Kraet Styles

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Kraet Styles is an Official GemStone IV Document, and it is protected from editing.

In the Arena with the Kraet: A Guide to Elanthia’s Preeminent Gladiators

Those of the Isle of Kraet are known for their gladiatorial prowess, bringing to Bloodriven Village several examples of their weaponry, defense items, and garb. Speaking both Common and Krolvin, but being far enough removed from both, they often have a tendency to name their items in a hybrid of both languages, creating terms that are often unique and sound almost as if they come from another language entirely. It’s limited to specific terms, however, and is not indicative of any sort of overall new language development, at least not at this point in time.

Interestingly enough, several terms appear to be the same as ones in common usage throughout Elanith today, such as pugios and parmas. Linguists will be cheerfully distracted for years to come trying to determine the origins of these shared terms. Did they come from Skaellig Reive with the humans who would become the Kraet? Did some enterprising Kraet travel and spread only some of the unique terms? Did they somehow spontaneously occur in both places? Already, heated discussions in scholar-frequented pubs are taking place, with numerous pet hypotheses and impassioned defenses of flaws in logic. The Kraet are silent on the matter, though one enterprising gladiator has offered to teach a few scholars how to fight Kraet-style and take their differences to the arena.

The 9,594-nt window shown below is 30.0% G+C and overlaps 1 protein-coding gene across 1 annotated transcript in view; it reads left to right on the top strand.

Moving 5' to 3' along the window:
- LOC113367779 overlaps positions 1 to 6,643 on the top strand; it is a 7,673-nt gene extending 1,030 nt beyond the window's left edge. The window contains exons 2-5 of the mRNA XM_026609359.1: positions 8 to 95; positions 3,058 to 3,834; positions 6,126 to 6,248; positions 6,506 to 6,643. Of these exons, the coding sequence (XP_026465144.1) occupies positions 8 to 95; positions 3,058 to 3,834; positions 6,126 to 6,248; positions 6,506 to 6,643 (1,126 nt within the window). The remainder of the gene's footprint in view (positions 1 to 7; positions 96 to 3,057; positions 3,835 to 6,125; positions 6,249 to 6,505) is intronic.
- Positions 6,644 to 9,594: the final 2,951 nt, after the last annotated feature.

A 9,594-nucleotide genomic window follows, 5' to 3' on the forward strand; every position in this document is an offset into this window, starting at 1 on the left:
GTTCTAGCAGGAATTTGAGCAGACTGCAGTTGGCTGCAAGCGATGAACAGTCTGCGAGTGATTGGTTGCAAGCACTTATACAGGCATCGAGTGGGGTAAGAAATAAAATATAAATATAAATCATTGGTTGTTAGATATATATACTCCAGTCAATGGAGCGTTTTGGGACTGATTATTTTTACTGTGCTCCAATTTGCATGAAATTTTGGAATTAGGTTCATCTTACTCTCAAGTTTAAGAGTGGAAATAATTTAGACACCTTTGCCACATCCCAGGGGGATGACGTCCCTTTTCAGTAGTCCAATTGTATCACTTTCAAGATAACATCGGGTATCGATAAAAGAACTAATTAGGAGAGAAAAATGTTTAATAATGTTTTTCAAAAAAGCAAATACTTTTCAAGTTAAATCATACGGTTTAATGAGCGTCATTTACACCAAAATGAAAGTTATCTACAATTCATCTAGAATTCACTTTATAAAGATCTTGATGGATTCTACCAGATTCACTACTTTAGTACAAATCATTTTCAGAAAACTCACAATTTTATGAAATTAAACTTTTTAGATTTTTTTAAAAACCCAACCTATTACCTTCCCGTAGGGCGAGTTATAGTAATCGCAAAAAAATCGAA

Weaponry

Acinaces: Just a bit too long to be considered a dagger, an acinaces is a double-edged short sword. In Kraet fashion, the hilt and/or pommel is most commonly bone or teeth/tusks of creatures found near Kraet — when possible, polished zmiulan ivory. It is personal preference if additional adornments are used, such as gemstones or blade etchings and inlays.